Jewish World Review Oct. 9, 2002 / 3 Mar-Cheshvan 5763
http://www.NewsAndOpinion.com | You might say that the stock market did not fare too well this past September. And my guess is, other than a rare (temporary), 300 point blip, not too many brokers and traders are looking forward to October. There's a strong possibility that things will get worse. Certainly there's enough historical data to substantiate more bad news. October is Stock Market Crash month with the week of 10/14 being the15th anniversary of "Black Monday." Are you ready to par-tay?!
The largest stock-market drop in Wall Street history occurred on October 19, 1987, when the Dow Jones Industrial Average plunged 508.32 points, losing 22.6% of its total value. That fall far surpassed the one-day loss of 12.9% that began the great stock market crash of 1929 and foreshadowed the Great Depression. The Dow's 1987 fall also triggered panic selling and similar drops in stock markets worldwide.
But there was an important lesson that came out of the '87 crash.
Investors who sold, took a bath. Those who held on to their stocks and continued a disciplined and systemic approach received the rewards. In fact, the bad news wouldn't have been all that bad, if (A RATHER LARGE "IF"), investors would have held on for the ride. In other words, those who stood strong would have discovered a wonderful Bull hiding inside that hideous ole Bear, trying to get out.
It takes a lot of intestinal fortitude to stay the course when the walls are crumbling down while all about you compatriots are jumping ship. But that's the message brokers need to pass on to their clients. It's what makes heroes out of common men and women. It's the least they can do for their country. In my book, "Great Failures of the Extremely Successful: Mistakes, Adversity, Failure and Other Stepping Stones to Success" I spoke with a host of celebrated successes, including John Wooden, Erin Brockovich, Johnny Unitas, Jane Goodall, Teddy Pendergrass, Dr. French Anderson and many others. They all shared one common notion: that from their failures and adversities, came lessons and possibilities that they would have never received on a smoother path. As Albert Einstein once mused, "Within each difficulty, lies opportunity."
I claim no magic seed that will grow into the answer to the Market's woes. What I see is much more an attitudinal adjustment than a market correction. Results will follow. What I'd like to see is that those who are wheeling and dealing, buying and selling; those who are the soldiers on the floor, not blindly follow minute by minute trends, but instead, be leaders. Take every bit of bad news and unearth the lesson within. Become innovators. See those problems as rungs on the ladder, stepping stones, to success. Until answers are revealed, maintain a conviction that answers will be revealed.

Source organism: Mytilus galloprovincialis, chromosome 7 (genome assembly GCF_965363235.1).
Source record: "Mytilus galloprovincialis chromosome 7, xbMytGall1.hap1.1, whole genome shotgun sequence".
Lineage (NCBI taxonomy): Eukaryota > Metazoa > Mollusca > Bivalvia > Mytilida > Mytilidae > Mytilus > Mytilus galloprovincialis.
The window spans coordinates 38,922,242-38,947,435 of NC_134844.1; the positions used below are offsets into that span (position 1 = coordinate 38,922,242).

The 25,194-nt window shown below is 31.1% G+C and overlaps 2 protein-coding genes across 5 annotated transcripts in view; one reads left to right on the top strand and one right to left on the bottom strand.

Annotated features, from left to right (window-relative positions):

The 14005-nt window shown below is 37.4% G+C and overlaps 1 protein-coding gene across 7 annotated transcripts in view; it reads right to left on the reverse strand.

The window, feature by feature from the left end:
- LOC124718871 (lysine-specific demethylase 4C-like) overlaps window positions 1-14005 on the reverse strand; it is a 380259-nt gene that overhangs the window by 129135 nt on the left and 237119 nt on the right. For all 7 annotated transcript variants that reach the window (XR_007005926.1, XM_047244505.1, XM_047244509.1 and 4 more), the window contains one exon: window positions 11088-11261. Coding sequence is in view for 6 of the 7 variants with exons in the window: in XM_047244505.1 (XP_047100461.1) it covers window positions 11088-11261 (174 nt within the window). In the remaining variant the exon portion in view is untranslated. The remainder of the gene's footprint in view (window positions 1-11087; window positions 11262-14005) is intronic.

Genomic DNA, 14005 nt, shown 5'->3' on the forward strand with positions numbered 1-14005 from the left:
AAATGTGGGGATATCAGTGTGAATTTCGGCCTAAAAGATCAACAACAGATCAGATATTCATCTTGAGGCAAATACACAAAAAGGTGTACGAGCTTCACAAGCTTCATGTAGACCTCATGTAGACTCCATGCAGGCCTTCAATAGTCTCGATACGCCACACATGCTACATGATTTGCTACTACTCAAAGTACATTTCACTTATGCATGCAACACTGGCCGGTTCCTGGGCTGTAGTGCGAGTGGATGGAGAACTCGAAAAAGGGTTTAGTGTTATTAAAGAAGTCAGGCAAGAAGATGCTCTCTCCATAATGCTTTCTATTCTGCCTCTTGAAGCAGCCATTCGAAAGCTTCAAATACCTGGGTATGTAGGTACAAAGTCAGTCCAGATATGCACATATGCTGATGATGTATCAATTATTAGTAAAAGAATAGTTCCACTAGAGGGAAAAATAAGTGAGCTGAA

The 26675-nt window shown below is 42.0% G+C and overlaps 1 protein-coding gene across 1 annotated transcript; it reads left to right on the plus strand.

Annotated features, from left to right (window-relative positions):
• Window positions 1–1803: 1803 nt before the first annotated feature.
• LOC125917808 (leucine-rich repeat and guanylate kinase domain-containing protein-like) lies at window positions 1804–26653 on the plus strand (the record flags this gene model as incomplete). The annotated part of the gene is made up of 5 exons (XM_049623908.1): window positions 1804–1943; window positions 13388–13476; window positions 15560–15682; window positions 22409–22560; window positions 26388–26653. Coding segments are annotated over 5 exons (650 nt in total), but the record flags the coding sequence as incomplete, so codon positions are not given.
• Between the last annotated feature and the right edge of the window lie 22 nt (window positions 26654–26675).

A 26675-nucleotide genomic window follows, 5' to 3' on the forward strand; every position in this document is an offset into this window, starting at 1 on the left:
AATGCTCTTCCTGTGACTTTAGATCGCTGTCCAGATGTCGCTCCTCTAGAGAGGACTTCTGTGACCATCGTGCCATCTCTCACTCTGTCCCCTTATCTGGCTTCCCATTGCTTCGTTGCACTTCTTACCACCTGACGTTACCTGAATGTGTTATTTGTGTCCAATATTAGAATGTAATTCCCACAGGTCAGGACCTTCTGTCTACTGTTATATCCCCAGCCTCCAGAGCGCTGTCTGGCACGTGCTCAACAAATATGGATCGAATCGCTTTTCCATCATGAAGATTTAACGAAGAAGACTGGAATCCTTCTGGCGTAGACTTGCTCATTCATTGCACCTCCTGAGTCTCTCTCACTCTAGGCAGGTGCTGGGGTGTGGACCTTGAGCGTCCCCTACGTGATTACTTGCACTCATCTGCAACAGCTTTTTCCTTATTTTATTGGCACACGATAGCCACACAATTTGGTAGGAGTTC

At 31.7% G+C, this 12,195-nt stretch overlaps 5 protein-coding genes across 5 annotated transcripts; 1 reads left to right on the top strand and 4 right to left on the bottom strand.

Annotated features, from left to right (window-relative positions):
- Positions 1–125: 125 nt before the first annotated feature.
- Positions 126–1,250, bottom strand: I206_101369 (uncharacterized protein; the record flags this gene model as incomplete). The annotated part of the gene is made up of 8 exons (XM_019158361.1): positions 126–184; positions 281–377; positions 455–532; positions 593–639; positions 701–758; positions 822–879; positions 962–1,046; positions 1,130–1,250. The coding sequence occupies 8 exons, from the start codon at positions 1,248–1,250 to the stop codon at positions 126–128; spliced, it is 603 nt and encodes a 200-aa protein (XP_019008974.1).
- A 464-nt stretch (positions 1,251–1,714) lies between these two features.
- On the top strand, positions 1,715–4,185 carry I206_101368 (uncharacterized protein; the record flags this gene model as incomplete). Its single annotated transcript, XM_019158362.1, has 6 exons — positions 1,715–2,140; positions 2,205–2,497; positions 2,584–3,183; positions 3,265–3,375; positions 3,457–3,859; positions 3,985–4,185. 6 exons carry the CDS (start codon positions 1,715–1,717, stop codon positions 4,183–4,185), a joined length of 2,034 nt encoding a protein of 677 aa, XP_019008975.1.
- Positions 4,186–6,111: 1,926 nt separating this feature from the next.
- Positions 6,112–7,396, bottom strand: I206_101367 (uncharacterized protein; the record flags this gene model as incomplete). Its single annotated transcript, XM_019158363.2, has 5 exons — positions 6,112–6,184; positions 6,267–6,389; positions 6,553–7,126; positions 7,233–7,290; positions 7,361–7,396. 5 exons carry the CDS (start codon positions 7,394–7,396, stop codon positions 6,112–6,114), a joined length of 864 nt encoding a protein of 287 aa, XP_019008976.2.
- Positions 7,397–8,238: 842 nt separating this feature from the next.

It's not false hope nor denial at work here. It's the work ethic that begets in the bigger, better result. Though we may not get what we expect, we receive what we need. You see, failure has gotten a bad rap. There's just too much historical evidence in every part of our lives to think otherwise.
Steve Allen was fired at CBS and the door opened for a little job at NBC that became "The Tonight Show." Norm Pattiz was fired at a small L.A. television station and used what he had learned to create the billion dollar business of radio syndication. In 1928, by mistake, scientist Alexander Fleming left some bacteria samples he was working on by an open window. When he returned later he found that mold spores had contaminated one of the samples. Fleming noticed the mold was dissolving the bacteria. Fleming's botched experiments became the remedy for many an infection.
That failure became Penicillin. There's any number of other seemingly nasty moments that ended up providing something greater than what would have if there had been no disappointment.
Stuff happens, but if Allen, Pattiz or Fleming had chosen to just sit in the...stuff, instead of persevering, nothing would have developed except for a whole lot of resentment .
So, I implore those of you investing for yourself or investing for others, utilize Mr. Einstein's edict. Dig in your heels and dig for better ways. If I might add a rather grisly visual: find a way to slice open that big, bad Bear, let out the bodacious Bull within and use yesterday's failures as today's steppingstones to success.
(In his small part to help turn the economy around, Steve Young can be found on Wall Street, Tues, 10/15 (8-10AM) handing out FREE copies of his book, "Great Failures of the Extremely Successful," to stock brokers/traders. Website: www.greatfailure.com.)
10/01/02: Merriam-Webster Needs To Rethink the "F" word